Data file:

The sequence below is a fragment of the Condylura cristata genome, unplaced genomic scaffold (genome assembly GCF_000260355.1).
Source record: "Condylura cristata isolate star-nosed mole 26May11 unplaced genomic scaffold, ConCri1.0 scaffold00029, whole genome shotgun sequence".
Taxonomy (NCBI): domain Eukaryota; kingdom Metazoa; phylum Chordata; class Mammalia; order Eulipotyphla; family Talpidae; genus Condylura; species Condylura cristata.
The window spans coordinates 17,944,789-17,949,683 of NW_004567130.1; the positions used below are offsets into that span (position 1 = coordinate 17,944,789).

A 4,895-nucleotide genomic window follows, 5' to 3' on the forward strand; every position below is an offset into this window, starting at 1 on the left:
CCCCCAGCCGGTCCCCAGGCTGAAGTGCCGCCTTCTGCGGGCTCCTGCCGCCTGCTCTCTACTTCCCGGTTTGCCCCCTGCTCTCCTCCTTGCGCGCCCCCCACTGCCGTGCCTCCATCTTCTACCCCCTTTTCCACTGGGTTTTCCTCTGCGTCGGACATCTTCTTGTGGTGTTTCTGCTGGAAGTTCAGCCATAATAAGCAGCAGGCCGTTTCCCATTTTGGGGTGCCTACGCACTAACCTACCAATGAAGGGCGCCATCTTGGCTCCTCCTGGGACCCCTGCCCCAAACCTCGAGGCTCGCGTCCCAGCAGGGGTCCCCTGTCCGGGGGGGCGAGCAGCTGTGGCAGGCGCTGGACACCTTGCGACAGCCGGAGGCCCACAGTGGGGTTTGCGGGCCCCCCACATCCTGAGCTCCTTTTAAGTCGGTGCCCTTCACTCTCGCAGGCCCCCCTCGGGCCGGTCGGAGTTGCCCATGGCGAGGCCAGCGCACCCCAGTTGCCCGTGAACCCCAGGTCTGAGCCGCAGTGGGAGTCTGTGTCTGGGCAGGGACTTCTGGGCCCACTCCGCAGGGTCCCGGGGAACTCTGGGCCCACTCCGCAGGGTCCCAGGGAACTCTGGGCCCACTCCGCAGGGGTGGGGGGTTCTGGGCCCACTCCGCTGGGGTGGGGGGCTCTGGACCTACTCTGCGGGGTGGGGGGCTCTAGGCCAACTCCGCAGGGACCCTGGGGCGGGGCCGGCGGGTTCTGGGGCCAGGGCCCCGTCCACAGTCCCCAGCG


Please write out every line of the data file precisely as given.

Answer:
The sequence below is a fragment of the Condylura cristata genome, unplaced genomic scaffold (genome assembly GCF_000260355.1).
Source record: "Condylura cristata isolate star-nosed mole 26May11 unplaced genomic scaffold, ConCri1.0 scaffold00029, whole genome shotgun sequence".
Taxonomy (NCBI): domain Eukaryota; kingdom Metazoa; phylum Chordata; class Mammalia; order Eulipotyphla; family Talpidae; genus Condylura; species Condylura cristata.
The window spans coordinates 17,944,789-17,949,683 of NW_004567130.1; the positions used below are offsets into that span (position 1 = coordinate 17,944,789).

A 4,895-nucleotide genomic window follows, 5' to 3' on the forward strand; every position below is an offset into this window, starting at 1 on the left:
CCCCCAGCCGGTCCCCAGGCTGAAGTGCCGCCTTCTGCGGGCTCCTGCCGCCTGCTCTCTACTTCCCGGTTTGCCCCCTGCTCTCCTCCTTGCGCGCCCCCCACTGCCGTGCCTCCATCTTCTACCCCCTTTTCCACTGGGTTTTCCTCTGCGTCGGACATCTTCTTGTGGTGTTTCTGCTGGAAGTTCAGCCATAATAAGCAGCAGGCCGTTTCCCATTTTGGGGTGCCTACGCACTAACCTACCAATGAAGGGCGCCATCTTGGCTCCTCCTGGGACCCCTGCCCCAAACCTCGAGGCTCGCGTCCCAGCAGGGGTCCCCTGTCCGGGGGGGCGAGCAGCTGTGGCAGGCGCTGGACACCTTGCGACAGCCGGAGGCCCACAGTGGGGTTTGCGGGCCCCCCACATCCTGAGCTCCTTTTAAGTCGGTGCCCTTCACTCTCGCAGGCCCCCCTCGGGCCGGTCGGAGTTGCCCATGGCGAGGCCAGCGCACCCCAGTTGCCCGTGAACCCCAGGTCTGAGCCGCAGTGGGAGTCTGTGTCTGGGCAGGGACTTCTGGGCCCACTCCGCAGGGTCCCGGGGAACTCTGGGCCCACTCCGCAGGGTCCCAGGGAACTCTGGGCCCACTCCGCAGGGGTGGGGGGTTCTGGGCCCACTCCGCTGGGGTGGGGGGCTCTGGACCTACTCTGCGGGGTGGGGGGCTCTAGGCCAACTCCGCAGGGACCCTGGGGCGGGGCCGGCGGGTTCTGGGGCCAGGGCCCCGTCCACAGTCCCCAGCG